Students across England, Wales and Northern Ireland will receive their GCSE results on 25 August 2022.
In England, these are now graded using a numerical system from 9 to 1, rather than from A to E, as was previously the case.
What are the new grades?
The 9-1 grading scheme was brought in alongside a new GCSE curriculum in England.
The highest grade is now 9, while 1 is the lowest. The U grade, meaning “ungraded”, remains the same.
The number scale is not directly equivalent to the old letter one. However, the two scales do meet in certain places:
- the bottom of grade 7 is aligned with the bottom of grade A
- the bottom of grade 4 is aligned with the bottom of grade C
- the bottom of grade 1 is aligned with the bottom of grade G
- three number grades – 9, 8 and 7 – correspond to the two previous top grades of A* and A
Exams watchdog Ofqual says fewer grade 9s will be awarded than A*s “to identify exceptional performance”.
- Ofqual: What you need to know about GCSE grades this year
- BBC Bitesize guide to GCSE results day
- GCSE and Nationals results day 2022: Looking after your wellbeing
What do pupils need to pass their exams?
Pupils need a 4 for a “standard pass” and 5 for a “strong pass”.
This means that a candidate who gets nine grade-4s has, technically, passed all their exams.
However, the government’s school league tables are based on the percentage of pupils who achieve a 5 or above in English and maths GCSEs.
Many sixth forms insist on a minimum number of 5s or 6s as a condition of entry for further study.
For the past two years, results were based on teacher assessments, and the number of pupils receiving top grades in England, Wales and Northern Ireland increased.
Exams will be graded more generously this year to reflect the serious disruption students experienced during the pandemic.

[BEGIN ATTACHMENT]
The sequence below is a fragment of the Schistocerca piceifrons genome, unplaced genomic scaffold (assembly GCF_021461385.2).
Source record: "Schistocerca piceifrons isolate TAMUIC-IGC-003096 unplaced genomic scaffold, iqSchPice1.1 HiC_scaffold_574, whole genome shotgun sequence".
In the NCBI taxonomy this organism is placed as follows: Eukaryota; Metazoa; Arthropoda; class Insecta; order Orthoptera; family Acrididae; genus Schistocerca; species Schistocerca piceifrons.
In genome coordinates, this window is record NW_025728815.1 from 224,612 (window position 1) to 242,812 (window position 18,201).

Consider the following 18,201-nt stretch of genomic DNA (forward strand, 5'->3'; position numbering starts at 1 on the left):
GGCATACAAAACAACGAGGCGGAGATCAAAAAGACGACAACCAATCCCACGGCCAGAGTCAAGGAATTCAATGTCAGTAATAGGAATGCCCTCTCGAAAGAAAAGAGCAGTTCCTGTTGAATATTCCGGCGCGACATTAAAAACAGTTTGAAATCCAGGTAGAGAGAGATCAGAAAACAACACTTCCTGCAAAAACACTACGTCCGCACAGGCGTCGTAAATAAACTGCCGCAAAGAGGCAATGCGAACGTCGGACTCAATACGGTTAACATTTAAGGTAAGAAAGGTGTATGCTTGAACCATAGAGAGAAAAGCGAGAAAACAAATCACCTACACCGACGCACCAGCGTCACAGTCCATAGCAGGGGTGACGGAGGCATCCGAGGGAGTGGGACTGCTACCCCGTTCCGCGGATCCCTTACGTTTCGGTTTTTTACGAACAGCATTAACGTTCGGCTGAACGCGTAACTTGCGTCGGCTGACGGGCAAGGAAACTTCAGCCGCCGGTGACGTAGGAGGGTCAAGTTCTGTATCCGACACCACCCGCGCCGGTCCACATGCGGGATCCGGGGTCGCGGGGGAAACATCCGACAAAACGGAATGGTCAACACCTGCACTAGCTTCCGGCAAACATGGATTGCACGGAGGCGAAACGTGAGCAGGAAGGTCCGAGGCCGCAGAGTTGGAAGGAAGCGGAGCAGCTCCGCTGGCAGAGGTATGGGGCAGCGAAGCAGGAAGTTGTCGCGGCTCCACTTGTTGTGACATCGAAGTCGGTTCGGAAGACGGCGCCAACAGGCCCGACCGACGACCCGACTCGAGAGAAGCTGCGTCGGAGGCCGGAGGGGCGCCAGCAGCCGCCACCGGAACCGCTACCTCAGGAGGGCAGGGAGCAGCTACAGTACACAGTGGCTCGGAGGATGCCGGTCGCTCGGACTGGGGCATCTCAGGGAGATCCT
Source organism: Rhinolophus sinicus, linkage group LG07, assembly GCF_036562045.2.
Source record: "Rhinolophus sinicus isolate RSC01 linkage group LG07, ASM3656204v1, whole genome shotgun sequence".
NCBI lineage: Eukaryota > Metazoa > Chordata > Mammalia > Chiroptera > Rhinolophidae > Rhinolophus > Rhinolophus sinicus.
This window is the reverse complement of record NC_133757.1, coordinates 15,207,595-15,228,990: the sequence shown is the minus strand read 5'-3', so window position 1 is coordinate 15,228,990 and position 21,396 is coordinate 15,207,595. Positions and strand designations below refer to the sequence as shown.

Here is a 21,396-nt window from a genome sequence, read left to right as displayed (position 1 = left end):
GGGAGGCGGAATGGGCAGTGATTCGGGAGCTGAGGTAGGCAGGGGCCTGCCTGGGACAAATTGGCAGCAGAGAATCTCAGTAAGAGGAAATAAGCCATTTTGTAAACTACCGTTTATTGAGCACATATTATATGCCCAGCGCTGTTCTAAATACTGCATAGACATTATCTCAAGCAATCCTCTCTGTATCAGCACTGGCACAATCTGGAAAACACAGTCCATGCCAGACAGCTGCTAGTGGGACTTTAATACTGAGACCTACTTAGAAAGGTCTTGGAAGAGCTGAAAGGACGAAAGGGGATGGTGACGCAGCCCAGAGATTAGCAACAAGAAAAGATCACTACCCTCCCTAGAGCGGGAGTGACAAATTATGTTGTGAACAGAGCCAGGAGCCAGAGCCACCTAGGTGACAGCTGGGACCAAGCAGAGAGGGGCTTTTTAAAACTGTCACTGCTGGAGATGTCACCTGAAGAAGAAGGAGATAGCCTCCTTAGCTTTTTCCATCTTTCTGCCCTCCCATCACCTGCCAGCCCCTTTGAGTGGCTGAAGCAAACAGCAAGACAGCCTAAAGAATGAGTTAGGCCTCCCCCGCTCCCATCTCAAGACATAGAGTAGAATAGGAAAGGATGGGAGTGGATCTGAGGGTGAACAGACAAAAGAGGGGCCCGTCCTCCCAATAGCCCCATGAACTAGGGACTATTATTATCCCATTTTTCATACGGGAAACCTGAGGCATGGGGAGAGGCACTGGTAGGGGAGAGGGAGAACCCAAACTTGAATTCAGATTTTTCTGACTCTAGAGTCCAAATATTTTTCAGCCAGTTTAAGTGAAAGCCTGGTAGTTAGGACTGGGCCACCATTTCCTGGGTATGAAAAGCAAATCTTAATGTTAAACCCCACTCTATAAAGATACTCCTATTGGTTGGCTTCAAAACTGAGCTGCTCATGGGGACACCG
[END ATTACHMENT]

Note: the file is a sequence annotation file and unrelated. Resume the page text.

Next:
- Exam paper mistakes caused distress, says watchdog
- More generous grading for GCSE and A-level exams
- How have teachers decided GCSE results?
Why were the grades changed?
The numerical grading scheme was introduced as part of a 2014 curriculum overhaul by then-Education Secretary Michael Gove.
It put less emphasis on GCSE coursework than before, with grades in almost all subjects decided in final exams.
The qualifications were designed to be more challenging, with exams taken after two years of study. Previously pupils covered the syllabus through a series of modules with regular assessments throughout the course.
At the time of the changes, the government argued that the new scale “recognises more clearly the achievements of high-attaining students, as the additional grades allow for greater differentiation”.
It also said that the move from letters to numbers would make it clear – for example to an employer – “whether a student has taken a new, more challenging GCSE, or an old reformed GCSE”.
How are GCSEs graded in Northern Ireland?
The grading rules changed in Northern Ireland too.
In summer 2019, the Northern Ireland Council for Curriculum, Examinations and Assessment (CCEA) introduced a new nine-category grade scale – A* to G, including a C*.
But students may also get results with grades 9-1 if they take exams set by English boards.
How are GCSEs graded in Wales?
The Welsh government introduced new and revised GCSE courses in September 2015.
The most significant changes were in English language, Welsh language and mathematics.
Wales retained the letter-based grading structure A*- G.